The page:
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    2. also agree....are these people idiots??? it says SUGAR in grams on the label!!!!

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    3. Always with the coffee is hot comments. Why don't you people google Stella Liebeck burns and then tell me how she was supposed to know that machine was broken making her coffee hotter than her engine coolant! Turn off safe search btw because the pictures are graphic. You don't get skin grafts when coffee is heated properly. All she asked was that McD pay her medical bills. The millions they were hit with were punitive damages, look up what that means because Stella didn't see a dime of that.

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  2. I still love me some CHO, I really don't care as long as I don't eat it all day every day!

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  3. Kara forgot she's smarter than most people, I didn't know that, but I know how to compare numbers, so when plain greek yogurt has like 6g of sugar and blueberry has like 20 (totally just made those numbers up) I get the picture. I'm cheap/a food snob so I just buy giant containers of plain Kirkland farms greek yogurt and put in fresh or frozen fruit. Then I follow it up with tons of ice cream or frosting or other pure sugar filled dessert. I got distracted, what were we talking about?

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  4. Ya know, I've never liked Chobani and do not get the obsession with Chobani or any greek yogurt, flavored or not. Just give me some regular ole vanilla yogurt and I'll add my own things thank you very much.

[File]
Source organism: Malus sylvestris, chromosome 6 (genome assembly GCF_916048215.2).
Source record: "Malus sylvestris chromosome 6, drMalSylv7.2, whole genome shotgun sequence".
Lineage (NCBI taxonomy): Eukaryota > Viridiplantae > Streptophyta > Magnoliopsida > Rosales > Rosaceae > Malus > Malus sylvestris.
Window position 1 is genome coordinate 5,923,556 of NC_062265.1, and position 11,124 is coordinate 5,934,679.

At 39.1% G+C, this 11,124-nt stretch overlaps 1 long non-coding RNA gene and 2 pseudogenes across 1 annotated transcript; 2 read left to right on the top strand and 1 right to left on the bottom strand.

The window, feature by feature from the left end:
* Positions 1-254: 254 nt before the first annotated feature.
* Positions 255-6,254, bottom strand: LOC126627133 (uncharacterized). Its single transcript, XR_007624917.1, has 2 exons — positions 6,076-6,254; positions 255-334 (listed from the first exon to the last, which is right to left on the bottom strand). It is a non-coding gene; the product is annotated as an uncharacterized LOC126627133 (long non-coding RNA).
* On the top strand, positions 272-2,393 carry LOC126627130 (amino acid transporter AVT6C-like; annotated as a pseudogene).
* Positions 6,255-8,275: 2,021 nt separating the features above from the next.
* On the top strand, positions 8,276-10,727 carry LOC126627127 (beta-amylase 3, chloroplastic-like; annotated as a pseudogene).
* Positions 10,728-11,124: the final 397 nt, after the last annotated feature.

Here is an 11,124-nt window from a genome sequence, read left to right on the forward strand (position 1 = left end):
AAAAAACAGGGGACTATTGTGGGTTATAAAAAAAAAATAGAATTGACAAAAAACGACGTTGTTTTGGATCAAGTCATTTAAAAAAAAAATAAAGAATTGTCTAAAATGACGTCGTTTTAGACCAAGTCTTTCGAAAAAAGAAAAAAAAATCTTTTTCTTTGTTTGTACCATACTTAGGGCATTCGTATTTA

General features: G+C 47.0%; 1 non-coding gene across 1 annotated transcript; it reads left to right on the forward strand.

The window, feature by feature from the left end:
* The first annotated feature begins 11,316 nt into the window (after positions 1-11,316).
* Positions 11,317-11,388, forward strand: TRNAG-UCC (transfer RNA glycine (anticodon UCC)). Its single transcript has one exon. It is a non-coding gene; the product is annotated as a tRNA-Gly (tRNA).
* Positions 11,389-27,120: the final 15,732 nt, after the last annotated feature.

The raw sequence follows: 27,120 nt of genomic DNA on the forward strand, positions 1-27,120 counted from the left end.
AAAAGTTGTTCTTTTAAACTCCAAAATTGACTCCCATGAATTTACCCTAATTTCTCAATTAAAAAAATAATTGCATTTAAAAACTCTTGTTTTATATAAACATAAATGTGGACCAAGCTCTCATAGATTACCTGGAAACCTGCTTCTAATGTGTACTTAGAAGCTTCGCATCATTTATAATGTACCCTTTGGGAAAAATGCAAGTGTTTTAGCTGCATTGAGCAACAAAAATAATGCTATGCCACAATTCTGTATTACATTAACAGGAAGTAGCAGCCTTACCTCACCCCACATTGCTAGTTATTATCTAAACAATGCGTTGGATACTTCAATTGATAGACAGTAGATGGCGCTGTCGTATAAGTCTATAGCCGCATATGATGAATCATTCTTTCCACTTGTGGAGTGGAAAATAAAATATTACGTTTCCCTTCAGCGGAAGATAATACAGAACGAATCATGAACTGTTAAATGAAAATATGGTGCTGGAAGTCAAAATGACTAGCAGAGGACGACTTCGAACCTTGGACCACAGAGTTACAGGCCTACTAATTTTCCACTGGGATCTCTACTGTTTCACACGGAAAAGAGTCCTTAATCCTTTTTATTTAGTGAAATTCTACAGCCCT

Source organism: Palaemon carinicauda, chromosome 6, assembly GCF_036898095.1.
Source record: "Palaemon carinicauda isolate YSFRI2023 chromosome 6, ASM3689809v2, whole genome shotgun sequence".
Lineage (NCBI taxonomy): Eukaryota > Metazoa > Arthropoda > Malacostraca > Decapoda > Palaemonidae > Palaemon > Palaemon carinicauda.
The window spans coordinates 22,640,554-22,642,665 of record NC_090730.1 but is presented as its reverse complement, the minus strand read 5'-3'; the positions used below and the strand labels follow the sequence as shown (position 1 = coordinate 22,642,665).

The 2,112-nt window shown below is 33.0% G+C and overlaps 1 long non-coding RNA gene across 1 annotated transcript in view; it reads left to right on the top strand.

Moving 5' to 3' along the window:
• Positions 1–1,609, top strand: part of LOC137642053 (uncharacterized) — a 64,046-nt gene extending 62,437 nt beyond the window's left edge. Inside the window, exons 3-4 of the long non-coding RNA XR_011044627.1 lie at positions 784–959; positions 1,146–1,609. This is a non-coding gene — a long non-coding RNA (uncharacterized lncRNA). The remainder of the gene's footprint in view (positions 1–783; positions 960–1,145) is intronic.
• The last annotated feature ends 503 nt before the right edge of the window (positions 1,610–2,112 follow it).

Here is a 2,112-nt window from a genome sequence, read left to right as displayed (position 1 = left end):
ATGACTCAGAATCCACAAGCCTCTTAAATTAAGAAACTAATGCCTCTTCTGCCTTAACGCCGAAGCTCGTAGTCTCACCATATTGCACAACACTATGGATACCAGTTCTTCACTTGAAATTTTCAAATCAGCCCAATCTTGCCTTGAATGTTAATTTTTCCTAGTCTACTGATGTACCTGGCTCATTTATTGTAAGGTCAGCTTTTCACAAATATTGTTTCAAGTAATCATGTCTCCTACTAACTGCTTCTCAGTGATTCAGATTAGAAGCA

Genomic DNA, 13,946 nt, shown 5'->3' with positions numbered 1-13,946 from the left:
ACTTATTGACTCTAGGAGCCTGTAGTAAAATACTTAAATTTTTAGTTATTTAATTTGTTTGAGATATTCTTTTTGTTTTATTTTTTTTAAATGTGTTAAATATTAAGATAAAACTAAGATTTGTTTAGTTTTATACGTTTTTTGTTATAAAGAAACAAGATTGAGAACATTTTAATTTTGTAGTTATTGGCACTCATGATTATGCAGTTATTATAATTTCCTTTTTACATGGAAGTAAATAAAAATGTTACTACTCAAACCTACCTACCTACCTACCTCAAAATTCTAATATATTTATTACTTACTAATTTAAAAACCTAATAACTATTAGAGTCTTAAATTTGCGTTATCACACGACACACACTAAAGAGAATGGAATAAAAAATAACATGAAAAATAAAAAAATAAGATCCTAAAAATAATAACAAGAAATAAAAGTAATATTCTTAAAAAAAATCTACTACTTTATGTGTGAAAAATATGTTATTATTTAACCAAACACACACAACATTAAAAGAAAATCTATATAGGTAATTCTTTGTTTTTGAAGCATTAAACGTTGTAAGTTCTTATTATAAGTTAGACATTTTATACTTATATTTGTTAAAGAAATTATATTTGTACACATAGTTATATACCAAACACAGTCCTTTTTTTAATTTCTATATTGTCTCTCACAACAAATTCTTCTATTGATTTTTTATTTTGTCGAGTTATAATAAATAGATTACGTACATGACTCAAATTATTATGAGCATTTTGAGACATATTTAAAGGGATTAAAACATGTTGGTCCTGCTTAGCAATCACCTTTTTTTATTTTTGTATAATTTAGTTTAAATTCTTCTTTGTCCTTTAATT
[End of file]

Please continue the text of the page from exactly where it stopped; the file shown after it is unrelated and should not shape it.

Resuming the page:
Also, I've been hearing for a while that Cho is not really all that 'healthy' because it's packed with sugar. And I'd assume evaporated cane juice is sugar because "cane" makes me think "sugar cane".

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  5. I so do not think this is a big deal! There was some legal activity surrounding my favorite yoplait greek yogurt because it's not ACTUALLY greek or something, but like you said, is that really what's making America obese? No. I would like foods to be more whole and better for us in general, but if I was SUPER committed to that idea, I would grow my own food I guess? Cool post, it got me thinking!

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  6. I'm not sure I feel a lawsuit is necessary, but I have never felt that the sweetened flavored yogurts (Chobani and others) are particularly healthy. Of course plain yogurt with fresh fruit has about the same number of calories (and who knows, maybe comparable amounts of sugars from the fruit), but it is much more filling and satisfying and nutritious than sweetened yogurt. I don't think the name for the sugar matters, though, because the nutrition labels indicate how many grams of sugar are in the product regardless of their source.

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  7. I have no opinion on the issue other than to say I LOVE Chobani yogurt and I cannot believe it is taking them so long to make a move into Western Canada! Cho-ho.. cute.

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  8. I avoid sweetners...I found they affect my blood sugar. I stick to my Stevia since it is all natural. Dairy, sweets, you name it messes me up.